Monday, March 18, 2013

How I eat "healthy"

I'm horrible at commitment, mostly just to goals I make (and this blog). But for the next couple of weeks (or for as long as I have things to share/decide to) I'm going to commit to passing on some my nutrition "secrets". It never hurts to start our week out with some reminders to eat healthy and stay active, right? 
Before I tell you anything I just have to give you a little disclaimer, I am not a professional! Someday hopefully I will have the credentials to back up what I have to say, but for now I am just going to tell you things I have learned from my own personal experience. 
Learning to eat healthy doesn't happen overnight. The number one thing I'd like you to take away from anything I tell you about nutrition is that eating healthy should be easy. If you are on some crazy diet and you are always left hungry and frustrated, it isn't a good diet (in my personal opinion). Let things be natural. And I don't encourage quick weight loss tricks.
Eating healthy is a funny thing, as a Nutrition student some of what we learn is how hard it is to get people to overcome the mindset that eating healthy is expensive and impossible. Alex and I aren't perfect eaters. We eat plenty of things that aren't healthy for us, but we try our best to keep that to a minimum. (Mostly just because we feel crappy after eating something bad for us).

The thing that makes people think that Alex and I eat super healthy is this: we eat fruits and vegetables. As soon as someone sees us eating some sort of fruit or vegetable for a snack or meal or whatever they say, "omg, you guys eat so healthy! How do you do that?"

Source // recipe
Well here are some tricks we have learned:

1. Buy fruits and vegetables! You can't eat them if you don't buy them.
It took us a really long time to learn how to buy fresh produce and not have it go bad before we could eat it. Sometimes we still buy a bag of lettuce and 2 weeks later have to throw most of it out because we didn't eat it in time.

Our staple fresh produce items are:
bell peppers (all colors)
lemons / limes
and some type of lettuce

2. Only buy enough to last us for a week. Sometimes they last a little longer depending on how healthy we eat that week, how much we bought, and how long they stay fresh. I am super picky about bananas so after they start to get spots I peel them and put the in the freezer for future smoothies.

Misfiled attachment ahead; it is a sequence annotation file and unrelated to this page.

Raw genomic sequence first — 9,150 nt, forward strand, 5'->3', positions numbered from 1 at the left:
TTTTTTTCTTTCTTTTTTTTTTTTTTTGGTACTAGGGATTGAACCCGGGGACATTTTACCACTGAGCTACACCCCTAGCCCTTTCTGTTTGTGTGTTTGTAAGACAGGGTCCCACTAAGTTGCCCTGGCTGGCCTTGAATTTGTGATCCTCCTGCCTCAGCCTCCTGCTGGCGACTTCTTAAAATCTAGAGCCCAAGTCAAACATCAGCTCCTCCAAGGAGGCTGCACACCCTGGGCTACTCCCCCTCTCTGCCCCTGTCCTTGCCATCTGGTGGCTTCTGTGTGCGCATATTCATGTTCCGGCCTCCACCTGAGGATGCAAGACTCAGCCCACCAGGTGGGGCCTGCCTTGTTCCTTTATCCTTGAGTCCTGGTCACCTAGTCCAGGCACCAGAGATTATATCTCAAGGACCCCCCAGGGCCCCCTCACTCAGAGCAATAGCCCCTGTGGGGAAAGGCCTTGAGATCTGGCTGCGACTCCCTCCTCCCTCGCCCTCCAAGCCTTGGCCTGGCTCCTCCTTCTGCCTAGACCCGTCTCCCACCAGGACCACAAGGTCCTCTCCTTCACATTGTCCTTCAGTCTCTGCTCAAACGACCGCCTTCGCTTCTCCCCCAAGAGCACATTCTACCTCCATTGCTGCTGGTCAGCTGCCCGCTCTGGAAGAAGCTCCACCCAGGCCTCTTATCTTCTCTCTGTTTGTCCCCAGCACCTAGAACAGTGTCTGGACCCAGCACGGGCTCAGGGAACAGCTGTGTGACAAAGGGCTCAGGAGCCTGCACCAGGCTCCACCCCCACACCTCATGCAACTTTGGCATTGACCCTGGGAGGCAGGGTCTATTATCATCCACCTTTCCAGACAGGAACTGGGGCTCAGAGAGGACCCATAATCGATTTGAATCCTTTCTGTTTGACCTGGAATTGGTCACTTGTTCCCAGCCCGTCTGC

3. Cut everything up ahead of time. We try to cut all of our veggies up as soon as we get home from the grocery store, sometimes it is when we make a meal or salad. It just depends on how lazy we are being. This makes it super easy to throw together a salad at any time. The hardest part of eating veggies is the convenience factor. Is it easy to throw together? Do I have to chop a bunch of stuff just to make myself a quick salad for lunch? Usually if it will take awhile I will opt for my go to unhealthy options, like a bowl of cereal.

Recipe: Feta cheese, craisins, sunflower seeds, hard boiled eggs, spinach, kale, and broccoli.

4. Try to eat everything before it goes bad. This is where being cheap and on a budget comes in handy. There is nothing I hate more than wasting money on food. I might as well just throw my money straight into the garbage. When we buy produce we try our best to eat it all. I love it when we run out of a fruit or vegetable, it means our money was not wasted.

5. Learn what you will and wont eat. Sometimes we try to buy certain items because I know they will be good for us, like avocados, but time and time again we buy them and they go bad. I love avocados, but we just don't seem to eat them fast enough. When we do buy them it is only 1, if we eat it super fast I will maybe buy 2. But I don't buy them every week, because we don't tend to eat them consistently. Don't just buy things because someone told you it is healthy. If you aren't going to eat it, it is just as unhealthy as not buying it. That doesn't mean you shouldn't try new things, but start out just buying one or two. If you find you like having them around and they never go bad, by all means, buy more just be mindful.

6. Frozen veggies are a good option. People tend to think just because something is frozen means it is more unhealthy. Not true. In fact, it can mean the opposite. Frozen vegetables are actually picked closer to the time they are ripe, so they end up having more natural nutrients from the plant and soil in them. Fresh veggies are often picked early so that they last longer, and ripened in boxes. Sometimes they are even sprayed with CO2 (for non-organic, non-farm fresh options) to help them ripen after being picked. The only reason I prefer to buy fresh veggies is because we seem to eat them more often.

Come back next monday to find out what types of things we avoid.
How do you add more vegetables into your diet?

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